A Canada Day like no other
I have and will always be a proud to call myself a Canadian, full stop. But my view on being Canadian is influenced by being a middle classed white man. There are Canadians whose experiences as a ‘Canadian’ are very different than mine.
Today I wish to speak to the increasing horror as more and more unmarked graves from residential schools are uncovered across Canada.
I’ll be honest with you, there’s a part of me that is worried about writing this letter. There are some who will justifiably feel my words are inadequate for the horrors we are uncovering across Canada and there are others who will dismiss this as ‘history’ with no will to reflect on what this means to be a Canadian today.
In the 1989 film, ‘A Time to Kill’ Matthew McConaughey plays a lawyer defending a black man after he kills a white man for brutally raping and abusing his daughter. There are many moments in this film that are tough to watch but there is one scene and one line that has resonance for me today as I contemplate about how to or even if I should celebrate Canada Day this July 1.
In his closing arguments Matthew describes in horrifying detail the attack on his client’s daughter, a warning, this is not easy to watch or hear. That scene closes with one line, “now imagine she was white”.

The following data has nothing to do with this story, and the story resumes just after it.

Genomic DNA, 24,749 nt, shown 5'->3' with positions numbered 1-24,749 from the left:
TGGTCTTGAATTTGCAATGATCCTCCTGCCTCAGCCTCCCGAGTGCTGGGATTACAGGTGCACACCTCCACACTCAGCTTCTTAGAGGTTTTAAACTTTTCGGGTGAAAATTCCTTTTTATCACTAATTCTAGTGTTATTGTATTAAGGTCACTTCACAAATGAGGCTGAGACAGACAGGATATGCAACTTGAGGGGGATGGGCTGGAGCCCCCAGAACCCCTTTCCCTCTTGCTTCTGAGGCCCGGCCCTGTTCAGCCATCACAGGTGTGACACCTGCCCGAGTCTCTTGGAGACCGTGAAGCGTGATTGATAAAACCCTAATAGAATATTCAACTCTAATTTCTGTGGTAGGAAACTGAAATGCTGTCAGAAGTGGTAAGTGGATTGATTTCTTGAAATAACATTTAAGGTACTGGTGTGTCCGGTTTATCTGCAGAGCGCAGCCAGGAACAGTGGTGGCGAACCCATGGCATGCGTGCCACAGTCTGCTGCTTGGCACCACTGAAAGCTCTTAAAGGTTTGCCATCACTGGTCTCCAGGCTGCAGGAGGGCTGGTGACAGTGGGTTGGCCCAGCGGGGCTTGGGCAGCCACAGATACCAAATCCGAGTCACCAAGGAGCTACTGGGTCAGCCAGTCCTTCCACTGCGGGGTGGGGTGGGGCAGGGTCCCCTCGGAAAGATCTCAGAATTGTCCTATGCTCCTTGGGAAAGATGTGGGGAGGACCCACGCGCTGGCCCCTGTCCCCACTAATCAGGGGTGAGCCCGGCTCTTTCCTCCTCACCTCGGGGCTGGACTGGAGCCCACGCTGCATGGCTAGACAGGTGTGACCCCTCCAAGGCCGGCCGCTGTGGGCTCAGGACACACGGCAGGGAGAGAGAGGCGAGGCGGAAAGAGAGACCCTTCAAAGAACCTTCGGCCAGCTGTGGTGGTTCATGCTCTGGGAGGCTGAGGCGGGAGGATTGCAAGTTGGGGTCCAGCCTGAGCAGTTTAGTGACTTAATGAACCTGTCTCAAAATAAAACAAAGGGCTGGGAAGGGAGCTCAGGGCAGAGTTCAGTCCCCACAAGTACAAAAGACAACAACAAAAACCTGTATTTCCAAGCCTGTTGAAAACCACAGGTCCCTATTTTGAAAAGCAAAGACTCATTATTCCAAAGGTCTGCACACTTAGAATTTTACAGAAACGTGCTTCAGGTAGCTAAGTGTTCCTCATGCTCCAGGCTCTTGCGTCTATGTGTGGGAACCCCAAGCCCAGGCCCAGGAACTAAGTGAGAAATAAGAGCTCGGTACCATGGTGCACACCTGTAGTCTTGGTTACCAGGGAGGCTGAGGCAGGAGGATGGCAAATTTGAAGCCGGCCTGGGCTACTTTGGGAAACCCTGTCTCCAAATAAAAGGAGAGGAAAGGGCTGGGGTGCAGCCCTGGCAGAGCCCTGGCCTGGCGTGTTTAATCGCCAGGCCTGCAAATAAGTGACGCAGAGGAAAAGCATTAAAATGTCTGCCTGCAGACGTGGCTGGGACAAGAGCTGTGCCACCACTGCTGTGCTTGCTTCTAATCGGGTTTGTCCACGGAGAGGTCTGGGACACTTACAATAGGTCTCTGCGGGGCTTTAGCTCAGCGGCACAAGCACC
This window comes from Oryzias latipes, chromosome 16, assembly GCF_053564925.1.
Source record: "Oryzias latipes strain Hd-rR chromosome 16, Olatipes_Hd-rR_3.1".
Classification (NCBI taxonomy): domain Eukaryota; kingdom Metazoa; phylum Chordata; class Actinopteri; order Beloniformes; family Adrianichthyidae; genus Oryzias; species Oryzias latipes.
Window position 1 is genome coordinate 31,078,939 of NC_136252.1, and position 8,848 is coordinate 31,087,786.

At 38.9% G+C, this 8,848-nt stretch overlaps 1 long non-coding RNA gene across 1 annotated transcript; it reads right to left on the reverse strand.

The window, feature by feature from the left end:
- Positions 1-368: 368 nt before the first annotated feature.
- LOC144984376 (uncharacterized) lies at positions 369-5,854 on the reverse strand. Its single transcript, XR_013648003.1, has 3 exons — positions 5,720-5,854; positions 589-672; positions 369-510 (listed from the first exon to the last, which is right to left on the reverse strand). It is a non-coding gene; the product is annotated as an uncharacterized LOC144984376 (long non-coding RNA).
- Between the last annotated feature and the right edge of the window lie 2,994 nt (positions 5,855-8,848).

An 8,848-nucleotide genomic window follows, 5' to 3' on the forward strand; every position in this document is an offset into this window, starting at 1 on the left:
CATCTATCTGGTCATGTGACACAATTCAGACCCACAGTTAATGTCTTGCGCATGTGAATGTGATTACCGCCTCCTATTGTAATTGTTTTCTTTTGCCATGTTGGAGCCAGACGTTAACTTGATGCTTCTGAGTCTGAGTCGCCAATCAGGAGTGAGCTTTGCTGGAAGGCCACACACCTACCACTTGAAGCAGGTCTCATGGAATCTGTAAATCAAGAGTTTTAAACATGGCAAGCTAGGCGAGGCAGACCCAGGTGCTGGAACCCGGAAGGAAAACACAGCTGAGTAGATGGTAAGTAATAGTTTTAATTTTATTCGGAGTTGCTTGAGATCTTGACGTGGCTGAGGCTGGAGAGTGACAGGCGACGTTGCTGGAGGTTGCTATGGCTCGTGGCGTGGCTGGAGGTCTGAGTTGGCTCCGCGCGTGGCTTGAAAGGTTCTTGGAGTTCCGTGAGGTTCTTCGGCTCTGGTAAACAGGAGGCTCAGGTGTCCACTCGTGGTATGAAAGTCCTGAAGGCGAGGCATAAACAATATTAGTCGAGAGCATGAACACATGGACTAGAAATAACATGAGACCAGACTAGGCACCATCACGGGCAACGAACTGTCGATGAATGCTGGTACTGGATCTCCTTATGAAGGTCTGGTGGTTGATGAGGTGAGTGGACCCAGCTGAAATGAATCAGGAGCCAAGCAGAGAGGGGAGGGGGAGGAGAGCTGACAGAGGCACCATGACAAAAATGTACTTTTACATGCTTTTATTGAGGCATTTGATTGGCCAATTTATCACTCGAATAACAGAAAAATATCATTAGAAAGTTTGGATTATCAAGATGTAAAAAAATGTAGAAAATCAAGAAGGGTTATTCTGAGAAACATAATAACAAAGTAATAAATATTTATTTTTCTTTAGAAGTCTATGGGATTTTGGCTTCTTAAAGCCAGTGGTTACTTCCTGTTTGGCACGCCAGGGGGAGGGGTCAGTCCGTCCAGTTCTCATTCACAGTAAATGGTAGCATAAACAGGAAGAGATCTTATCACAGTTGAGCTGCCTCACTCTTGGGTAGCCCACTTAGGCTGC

I want people to imagine, really imagine the rage, the disgust, even the pure hatred you would feel if the children in those unmarked graves were your great grandchildren – if they were white children.
I had once prided myself as being educated and sensitive to the history of residential schools in Canada. Even worse, I feel like I fully embraced the lie that we were ‘different’ and better than other nations in the past. Now I feel like I was fooled.
This Canada day I will struggle with the new reality of what it means to be Canadian but make no mistake, this is our history Canada! We have so much to be proud of and to celebrate but we must never forget our history. We may have inherited this history from our forefathers, but it is our responsibility for how we move ahead.
I wish to thank Chief Cadmus Delorme of the Cowessess First Nation for this quote, “We all inherited this, nobody today created residential schools, nobody today created the 60’s scoop, we all inherited it and we have to acknowledge that people are healing and people are hurting. Let’s do something about it.”